Atlanta is a city of social innovators and area natives like Chris Appleton who are doing some of the most leading-edge work. Chris has experienced firsthand all the city has to offer – and has dreamt of ways to improve it.
When Appleton and two friends first imagined WonderRoot in 2002, it was an idea about ways to use art and culture to build a better Atlanta. Now the arts-focused nonprofit is in a growth phase, kicking off the revitalization of a 60,000-square foot former elementary school into a cultural center.
“I think a lot of young people are trying to figure out how to build a better world, and the place to start is in your local community,” says Appleton. “Atlanta was really a ripe place for us to do that work and has embraced the ideas and values and effort that have been a part of our work since the very beginning.”
When the new WonderRoot Center for Arts and Social Change opens in the Reynoldstown neighborhood of Atlanta, it and its eight acres of surrounding land will feature event venues, a restaurant, and studio and collaboration spaces.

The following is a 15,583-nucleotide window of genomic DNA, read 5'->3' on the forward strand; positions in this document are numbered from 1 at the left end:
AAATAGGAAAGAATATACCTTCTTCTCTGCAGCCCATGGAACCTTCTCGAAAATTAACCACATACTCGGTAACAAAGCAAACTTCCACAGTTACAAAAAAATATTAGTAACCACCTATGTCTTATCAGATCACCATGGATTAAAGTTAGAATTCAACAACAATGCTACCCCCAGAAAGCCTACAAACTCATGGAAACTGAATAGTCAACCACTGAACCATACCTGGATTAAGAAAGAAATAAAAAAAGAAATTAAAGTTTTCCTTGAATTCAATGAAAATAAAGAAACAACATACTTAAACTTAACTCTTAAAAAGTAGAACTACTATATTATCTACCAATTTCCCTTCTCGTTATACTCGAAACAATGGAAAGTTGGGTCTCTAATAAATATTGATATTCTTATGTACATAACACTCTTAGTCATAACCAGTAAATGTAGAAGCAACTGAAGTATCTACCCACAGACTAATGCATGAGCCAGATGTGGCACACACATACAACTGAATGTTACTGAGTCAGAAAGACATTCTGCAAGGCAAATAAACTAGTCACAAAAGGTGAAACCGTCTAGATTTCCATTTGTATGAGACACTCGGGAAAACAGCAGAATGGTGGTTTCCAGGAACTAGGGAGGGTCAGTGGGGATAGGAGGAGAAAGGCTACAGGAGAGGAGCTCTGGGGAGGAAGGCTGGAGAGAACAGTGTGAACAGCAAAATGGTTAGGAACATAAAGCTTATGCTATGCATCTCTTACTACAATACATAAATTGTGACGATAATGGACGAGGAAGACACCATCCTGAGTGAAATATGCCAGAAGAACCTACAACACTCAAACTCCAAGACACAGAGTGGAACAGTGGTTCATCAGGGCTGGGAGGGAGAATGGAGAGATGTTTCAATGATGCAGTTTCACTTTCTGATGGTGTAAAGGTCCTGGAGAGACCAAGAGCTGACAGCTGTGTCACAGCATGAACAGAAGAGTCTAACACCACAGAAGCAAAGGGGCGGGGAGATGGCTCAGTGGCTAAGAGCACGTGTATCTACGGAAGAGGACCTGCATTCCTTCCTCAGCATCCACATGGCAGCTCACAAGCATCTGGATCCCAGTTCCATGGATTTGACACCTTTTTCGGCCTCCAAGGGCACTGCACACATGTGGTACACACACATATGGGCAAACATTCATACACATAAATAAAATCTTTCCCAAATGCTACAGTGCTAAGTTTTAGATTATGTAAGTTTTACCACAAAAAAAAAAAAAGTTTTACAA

Adjacent to the city’s BeltLine and ensuing urban resurgence, the space will be a cultural highlight for the historic neighborhood.
“Atlanta over the last several years has really seen a cultural resurgence for the city’s arts organizations, and food, and just generally the investment in the city’s urban core,” Appleton says. “Part of the reason…is lifting up, by the larger institutions, of smaller organizations.”
That spirit of collaboration and progress is what keeps Appleton close to his roots, he says.
“As an Atlanta native, I choose to stay in Atlanta because I’m interested in a city that embraces diversity, that embraces progressive growth and change, and that is certainly something that I’m seeing in Atlanta in 2015.”
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